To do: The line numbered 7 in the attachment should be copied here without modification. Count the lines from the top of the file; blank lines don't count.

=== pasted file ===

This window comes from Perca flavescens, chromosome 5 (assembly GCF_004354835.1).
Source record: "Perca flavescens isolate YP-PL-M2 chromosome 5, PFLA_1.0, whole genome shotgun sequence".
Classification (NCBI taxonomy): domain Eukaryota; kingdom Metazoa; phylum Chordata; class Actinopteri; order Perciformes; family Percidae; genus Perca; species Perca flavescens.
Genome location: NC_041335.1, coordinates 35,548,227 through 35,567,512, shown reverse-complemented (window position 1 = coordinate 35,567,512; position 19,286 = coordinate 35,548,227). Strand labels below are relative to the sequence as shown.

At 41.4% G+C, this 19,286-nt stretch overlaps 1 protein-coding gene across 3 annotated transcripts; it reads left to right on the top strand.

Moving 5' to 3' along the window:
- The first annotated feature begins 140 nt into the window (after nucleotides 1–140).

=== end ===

- The first annotated feature begins 140 nt into the window (after nucleotides 1–140).